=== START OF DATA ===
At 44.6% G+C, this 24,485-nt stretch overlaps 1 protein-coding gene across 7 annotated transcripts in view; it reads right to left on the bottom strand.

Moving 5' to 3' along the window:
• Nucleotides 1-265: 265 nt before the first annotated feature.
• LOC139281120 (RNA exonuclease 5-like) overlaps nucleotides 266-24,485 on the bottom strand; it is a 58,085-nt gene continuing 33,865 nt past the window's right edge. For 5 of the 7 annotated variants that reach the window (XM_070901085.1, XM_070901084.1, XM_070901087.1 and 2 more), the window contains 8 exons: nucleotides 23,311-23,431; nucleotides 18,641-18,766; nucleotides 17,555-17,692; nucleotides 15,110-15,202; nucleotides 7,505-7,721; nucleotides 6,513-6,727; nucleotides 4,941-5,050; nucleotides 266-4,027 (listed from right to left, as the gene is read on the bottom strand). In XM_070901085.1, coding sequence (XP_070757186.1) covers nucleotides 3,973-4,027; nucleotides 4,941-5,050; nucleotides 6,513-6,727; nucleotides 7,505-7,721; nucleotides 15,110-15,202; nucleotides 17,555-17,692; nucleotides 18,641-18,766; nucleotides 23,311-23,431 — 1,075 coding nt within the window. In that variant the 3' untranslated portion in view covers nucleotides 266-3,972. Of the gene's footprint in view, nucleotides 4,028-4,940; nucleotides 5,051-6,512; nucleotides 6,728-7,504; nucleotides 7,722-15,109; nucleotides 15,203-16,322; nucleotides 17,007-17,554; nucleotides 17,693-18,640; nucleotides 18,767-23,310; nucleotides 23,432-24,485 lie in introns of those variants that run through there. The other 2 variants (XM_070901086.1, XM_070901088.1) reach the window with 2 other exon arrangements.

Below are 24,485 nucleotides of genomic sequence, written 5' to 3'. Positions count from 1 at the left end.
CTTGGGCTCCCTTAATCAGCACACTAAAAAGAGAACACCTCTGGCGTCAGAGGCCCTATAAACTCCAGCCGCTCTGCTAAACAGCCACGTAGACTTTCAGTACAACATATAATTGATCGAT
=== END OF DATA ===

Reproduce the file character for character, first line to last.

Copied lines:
At 44.6% G+C, this 24,485-nt stretch overlaps 1 protein-coding gene across 7 annotated transcripts in view; it reads right to left on the bottom strand.

Moving 5' to 3' along the window:
• Nucleotides 1-265: 265 nt before the first annotated feature.
• LOC139281120 (RNA exonuclease 5-like) overlaps nucleotides 266-24,485 on the bottom strand; it is a 58,085-nt gene continuing 33,865 nt past the window's right edge. For 5 of the 7 annotated variants that reach the window (XM_070901085.1, XM_070901084.1, XM_070901087.1 and 2 more), the window contains 8 exons: nucleotides 23,311-23,431; nucleotides 18,641-18,766; nucleotides 17,555-17,692; nucleotides 15,110-15,202; nucleotides 7,505-7,721; nucleotides 6,513-6,727; nucleotides 4,941-5,050; nucleotides 266-4,027 (listed from right to left, as the gene is read on the bottom strand). In XM_070901085.1, coding sequence (XP_070757186.1) covers nucleotides 3,973-4,027; nucleotides 4,941-5,050; nucleotides 6,513-6,727; nucleotides 7,505-7,721; nucleotides 15,110-15,202; nucleotides 17,555-17,692; nucleotides 18,641-18,766; nucleotides 23,311-23,431 — 1,075 coding nt within the window. In that variant the 3' untranslated portion in view covers nucleotides 266-3,972. Of the gene's footprint in view, nucleotides 4,028-4,940; nucleotides 5,051-6,512; nucleotides 6,728-7,504; nucleotides 7,722-15,109; nucleotides 15,203-16,322; nucleotides 17,007-17,554; nucleotides 17,693-18,640; nucleotides 18,767-23,310; nucleotides 23,432-24,485 lie in introns of those variants that run through there. The other 2 variants (XM_070901086.1, XM_070901088.1) reach the window with 2 other exon arrangements.

Below are 24,485 nucleotides of genomic sequence, written 5' to 3'. Positions count from 1 at the left end.
CTTGGGCTCCCTTAATCAGCACACTAAAAAGAGAACACCTCTGGCGTCAGAGGCCCTATAAACTCCAGCCGCTCTGCTAAACAGCCACGTAGACTTTCAGTACAACATATAATTGATCGAT